How should I respond to mom's latest crazy antics?
March 29, 2009 7:27 PM   Subscribe

Just found out mom got married to a guy a few days ago she was considering dating. I don't know how to respond. How should I deal with this new development?

You can see by my previous questions that I've had issues of the motherly type before. Previously, she was shacked up with some 27 year old loser on the coast and I didn't know if she was homeless or not.

Anyway, the abusive loser dumped her in January I believe and she had to move back home with friends and family. I haven't been talking to her much because I've worked with a psychologist to distance myself from her and her problems but I chat with her every couple of weeks lately.

A few days ago she called and we talked briefly about her starting to date this guy, who was in the same circle as my step dad (he passed away about three years ago), and who seemed like a decent enough guy. She told me she still had feelings for loserboy on the coast and that she wasn't attracted to this new guy at all, but that he had a good personality and was old-fashioned. He reminds her of my step dad (same age: mid-50's, same group of friends, same type of history).

Now today I called her to see how she is doing, if she took this new guy to dinner to meet some of her friends like she said she was going to, etc. and she told me she just got back from Reno last night and she was married to him.

Honestly, I am shocked. My husband and I were speechless for a long time. I really don't know how to react. I asked if she was happy and she said she didn't know how she felt right now and that she had to get used to it. My sister went with them and seems really excited and happy but my mom had already told me from the previous phone call that my sister was encouraging her to date this guy because he has a steady job, money, and a house.

I just don't know how to respond. I actually feel bad for this guy if he is decent because my entire family is one big ball of crazy and I don't think she loves this new guy. I also worry about my sister trying to take advantage of him. I don't live anywhere near any of my family and I've built my life away from them on the advice of psychologists and just for my own mental health so I'm not involved in any of their day to day lives.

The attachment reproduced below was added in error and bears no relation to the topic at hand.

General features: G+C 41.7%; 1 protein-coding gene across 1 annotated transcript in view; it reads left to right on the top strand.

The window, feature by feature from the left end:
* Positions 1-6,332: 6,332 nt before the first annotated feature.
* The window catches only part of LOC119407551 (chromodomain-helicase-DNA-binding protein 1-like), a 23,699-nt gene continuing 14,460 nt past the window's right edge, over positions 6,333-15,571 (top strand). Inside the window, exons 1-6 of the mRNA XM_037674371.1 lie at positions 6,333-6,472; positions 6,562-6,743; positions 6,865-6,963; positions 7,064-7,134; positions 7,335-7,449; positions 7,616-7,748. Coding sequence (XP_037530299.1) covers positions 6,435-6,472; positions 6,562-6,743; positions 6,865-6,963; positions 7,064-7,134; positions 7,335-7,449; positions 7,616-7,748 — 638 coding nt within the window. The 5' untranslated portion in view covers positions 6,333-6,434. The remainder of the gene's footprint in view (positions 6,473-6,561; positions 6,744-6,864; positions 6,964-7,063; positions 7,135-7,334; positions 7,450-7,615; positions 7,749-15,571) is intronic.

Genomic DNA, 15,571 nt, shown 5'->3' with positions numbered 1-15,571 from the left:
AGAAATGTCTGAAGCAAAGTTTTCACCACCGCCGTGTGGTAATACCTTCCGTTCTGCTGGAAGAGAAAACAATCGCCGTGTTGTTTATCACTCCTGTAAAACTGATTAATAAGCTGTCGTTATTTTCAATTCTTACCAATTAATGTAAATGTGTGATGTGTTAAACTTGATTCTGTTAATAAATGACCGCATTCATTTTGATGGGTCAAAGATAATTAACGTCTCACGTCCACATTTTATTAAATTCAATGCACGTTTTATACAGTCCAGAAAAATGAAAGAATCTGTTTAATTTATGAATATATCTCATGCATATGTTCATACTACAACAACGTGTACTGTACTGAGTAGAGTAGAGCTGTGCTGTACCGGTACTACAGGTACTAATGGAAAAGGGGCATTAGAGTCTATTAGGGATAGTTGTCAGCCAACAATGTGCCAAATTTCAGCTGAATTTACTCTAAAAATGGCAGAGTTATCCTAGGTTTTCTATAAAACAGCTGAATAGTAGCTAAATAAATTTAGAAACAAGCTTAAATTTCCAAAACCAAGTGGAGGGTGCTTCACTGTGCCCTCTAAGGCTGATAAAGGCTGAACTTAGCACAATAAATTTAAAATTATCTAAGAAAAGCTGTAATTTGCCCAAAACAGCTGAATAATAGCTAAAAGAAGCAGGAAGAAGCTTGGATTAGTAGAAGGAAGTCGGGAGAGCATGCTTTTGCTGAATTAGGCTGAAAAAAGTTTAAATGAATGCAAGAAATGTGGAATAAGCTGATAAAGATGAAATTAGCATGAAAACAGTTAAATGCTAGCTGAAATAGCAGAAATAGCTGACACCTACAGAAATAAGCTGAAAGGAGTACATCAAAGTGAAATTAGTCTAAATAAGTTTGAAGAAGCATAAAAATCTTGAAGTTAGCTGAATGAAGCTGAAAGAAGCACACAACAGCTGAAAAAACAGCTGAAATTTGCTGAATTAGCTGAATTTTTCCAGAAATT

I am going to meet them sometime soon for lunch (they live a state away but he comes up here for his job and she's gonna come with him). I don't know how to respond to this situation. Should I be supportive? Should I just keep my distance and be polite? I am just shocked right now and don't really know how to approach this situation.
posted by rainygrl716 to Human Relations (20 answers total) 1 user marked this as a favorite
Be supportive, but in a way that allows you to maintain your boundaries.
posted by Ironmouth at 7:31 PM on March 29, 2009 [1 favorite]

There aren't many hard-and-fast rules I go by, but NO ONE in the early stages of a relationship wants to hear that they are doing something wrong/foolish and very few people can hear that sort of thing without getting very upset.

Offer your congratulations and best wishes, and then go back about your business. It doesn't seem like your mother is asking anything of you, so all you do is shake your head in wonderment and wait to see what happens.
posted by chudmonkey at 7:39 PM on March 29, 2009

I just don't know how to respond.

That's a completely valid response in and of itself. You don't know how to respond, so why should you?